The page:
Educate March 2017 On The Cover

Selling Yourself For The Job


“Sell yourself first, if you want to sell anything.” — BURT LANCASTER, ACTOR

Although you may not be interviewing for a sales job, you actually have to interview that way. Whether you like sales or not, you have to approach your next job interview with a salesperson’s mentality. “What am I selling,” you ask? You are selling yourself. You have to develop a winning sales pitch and deliver it in a way that the person or people sitting across from you will “buy” the product…which is you.

Preparation for any interview is very important. Above and beyond your company research, job function research and interviewee research, you must ensure that you have a compelling “sales pitch” for yourself that results in a winning sale for you to land your dream job. Here are a few tips that will help create your personal sales pitch that will win you the job.

You are your product, but does this product fit what the company is looking for? During your pre-interview research on the company, try to determine some of the challenges this company may be facing or the problems that the role you are interviewing for must solve. Once you determine this, you must then develop your personal sales pitch on how your specific skills, experience and background are going to solve the challenges that this company and role may encounter. Your final sales pitch should include those very specific examples and stories that you have from your own career of when you were a problem-solver. You need to ensure that you communicate how you are going to solve the company’s problems.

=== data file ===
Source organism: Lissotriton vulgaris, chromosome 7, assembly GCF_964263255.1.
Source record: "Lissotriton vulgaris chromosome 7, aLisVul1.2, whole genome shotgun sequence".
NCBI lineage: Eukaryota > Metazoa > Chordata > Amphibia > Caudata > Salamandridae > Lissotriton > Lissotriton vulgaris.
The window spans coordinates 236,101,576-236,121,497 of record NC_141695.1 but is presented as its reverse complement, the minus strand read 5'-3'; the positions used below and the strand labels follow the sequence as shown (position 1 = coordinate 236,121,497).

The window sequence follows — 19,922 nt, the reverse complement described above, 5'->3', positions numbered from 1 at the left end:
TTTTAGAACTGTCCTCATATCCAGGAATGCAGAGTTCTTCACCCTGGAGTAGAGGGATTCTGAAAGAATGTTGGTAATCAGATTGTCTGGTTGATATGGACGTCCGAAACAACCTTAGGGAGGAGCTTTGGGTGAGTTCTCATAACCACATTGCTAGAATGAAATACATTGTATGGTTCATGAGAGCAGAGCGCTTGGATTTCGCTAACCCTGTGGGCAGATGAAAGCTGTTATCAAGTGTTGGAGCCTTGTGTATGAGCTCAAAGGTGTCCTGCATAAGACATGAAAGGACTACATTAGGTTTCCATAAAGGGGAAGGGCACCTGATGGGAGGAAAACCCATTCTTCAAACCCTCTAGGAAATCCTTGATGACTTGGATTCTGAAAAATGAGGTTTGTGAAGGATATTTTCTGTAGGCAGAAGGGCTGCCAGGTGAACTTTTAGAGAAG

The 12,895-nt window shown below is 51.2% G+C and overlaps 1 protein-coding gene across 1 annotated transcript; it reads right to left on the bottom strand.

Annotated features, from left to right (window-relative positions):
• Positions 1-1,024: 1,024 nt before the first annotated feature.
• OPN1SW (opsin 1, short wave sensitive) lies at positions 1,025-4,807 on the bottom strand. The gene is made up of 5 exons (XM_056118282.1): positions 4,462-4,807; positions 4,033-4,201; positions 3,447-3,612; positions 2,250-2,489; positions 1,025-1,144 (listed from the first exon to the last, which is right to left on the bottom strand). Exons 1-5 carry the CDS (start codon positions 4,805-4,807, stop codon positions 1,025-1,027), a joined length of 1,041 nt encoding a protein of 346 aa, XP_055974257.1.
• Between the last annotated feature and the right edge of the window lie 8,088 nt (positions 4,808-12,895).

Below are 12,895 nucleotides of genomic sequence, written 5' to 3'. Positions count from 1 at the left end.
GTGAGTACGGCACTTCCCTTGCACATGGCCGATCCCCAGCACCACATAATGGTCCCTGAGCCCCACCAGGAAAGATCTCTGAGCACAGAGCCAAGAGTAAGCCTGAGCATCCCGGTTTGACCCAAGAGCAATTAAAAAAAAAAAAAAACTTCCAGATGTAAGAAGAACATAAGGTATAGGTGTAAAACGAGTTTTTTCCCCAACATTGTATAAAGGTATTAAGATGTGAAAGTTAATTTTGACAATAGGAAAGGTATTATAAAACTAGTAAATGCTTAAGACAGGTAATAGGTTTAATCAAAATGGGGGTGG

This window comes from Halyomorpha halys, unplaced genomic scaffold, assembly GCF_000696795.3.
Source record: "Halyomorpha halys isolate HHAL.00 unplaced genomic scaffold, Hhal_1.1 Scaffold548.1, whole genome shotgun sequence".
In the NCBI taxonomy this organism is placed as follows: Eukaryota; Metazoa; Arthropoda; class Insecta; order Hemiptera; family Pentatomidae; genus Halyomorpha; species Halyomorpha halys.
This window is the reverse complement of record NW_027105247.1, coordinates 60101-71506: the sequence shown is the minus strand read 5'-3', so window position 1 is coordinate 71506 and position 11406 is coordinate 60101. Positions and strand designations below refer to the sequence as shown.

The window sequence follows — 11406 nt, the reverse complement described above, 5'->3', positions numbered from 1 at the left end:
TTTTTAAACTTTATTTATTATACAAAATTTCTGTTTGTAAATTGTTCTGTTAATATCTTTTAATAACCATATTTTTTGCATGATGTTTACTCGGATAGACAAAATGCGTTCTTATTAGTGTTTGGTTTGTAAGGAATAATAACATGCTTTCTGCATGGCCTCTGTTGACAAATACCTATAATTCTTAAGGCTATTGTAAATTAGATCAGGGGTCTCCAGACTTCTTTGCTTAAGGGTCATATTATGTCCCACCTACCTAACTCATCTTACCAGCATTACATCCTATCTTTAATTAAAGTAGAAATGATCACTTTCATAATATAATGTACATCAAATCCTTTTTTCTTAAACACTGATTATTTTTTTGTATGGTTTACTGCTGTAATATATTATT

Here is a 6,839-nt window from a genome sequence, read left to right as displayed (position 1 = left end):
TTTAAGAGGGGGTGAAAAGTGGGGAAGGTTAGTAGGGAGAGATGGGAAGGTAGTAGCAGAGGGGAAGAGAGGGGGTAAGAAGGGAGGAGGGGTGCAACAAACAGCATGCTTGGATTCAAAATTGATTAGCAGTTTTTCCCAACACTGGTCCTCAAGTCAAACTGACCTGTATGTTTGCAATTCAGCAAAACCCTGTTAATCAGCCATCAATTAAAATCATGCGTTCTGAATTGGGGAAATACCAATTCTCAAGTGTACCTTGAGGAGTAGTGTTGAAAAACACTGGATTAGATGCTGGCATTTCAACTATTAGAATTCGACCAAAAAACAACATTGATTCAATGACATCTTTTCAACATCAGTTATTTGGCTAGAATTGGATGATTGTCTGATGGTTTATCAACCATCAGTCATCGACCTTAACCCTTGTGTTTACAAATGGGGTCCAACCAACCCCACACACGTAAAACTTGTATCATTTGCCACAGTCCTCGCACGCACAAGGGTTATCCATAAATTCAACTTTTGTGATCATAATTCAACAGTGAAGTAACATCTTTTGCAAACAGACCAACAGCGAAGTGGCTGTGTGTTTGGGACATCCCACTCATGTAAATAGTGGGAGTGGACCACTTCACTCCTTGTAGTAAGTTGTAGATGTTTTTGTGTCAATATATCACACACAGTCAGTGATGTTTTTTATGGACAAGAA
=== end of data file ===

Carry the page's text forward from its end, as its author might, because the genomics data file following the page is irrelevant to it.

The most successful sales professionals know that to be successful in sales, you have to adapt your pitch to the person you are trying to sell to. They create a sense of comfort and commonality between themselves and the people they are trying to get to buy their products. The same can be said for you. How well do you see yourself fitting in to the company you are interviewing for? Does your personality fit within what you know of the company culture? Although you may not know this going into your first interview, try to find out by asking pre-interview questions of recruiters or others who you may know at the company. If this is not possible, try to get a sense of the company culture from the moment you walk in the door.

Once you feel you have an idea of the company culture, you then need to “sell” your personality to those interviewing you and communicate to them how well you will fit in. Try to adapt to their interview style, how they communicate and their demeanor. But, be careful not to let your guard down and get too comfortable; you don’t want to give a wrong impression. Keep in mind that if you get this job, you will potentially spend more time with your new coworkers than with your family. As a result, you have to make this partnership work and ensure that everyone feels comfortable interacting with each other on a daily basis.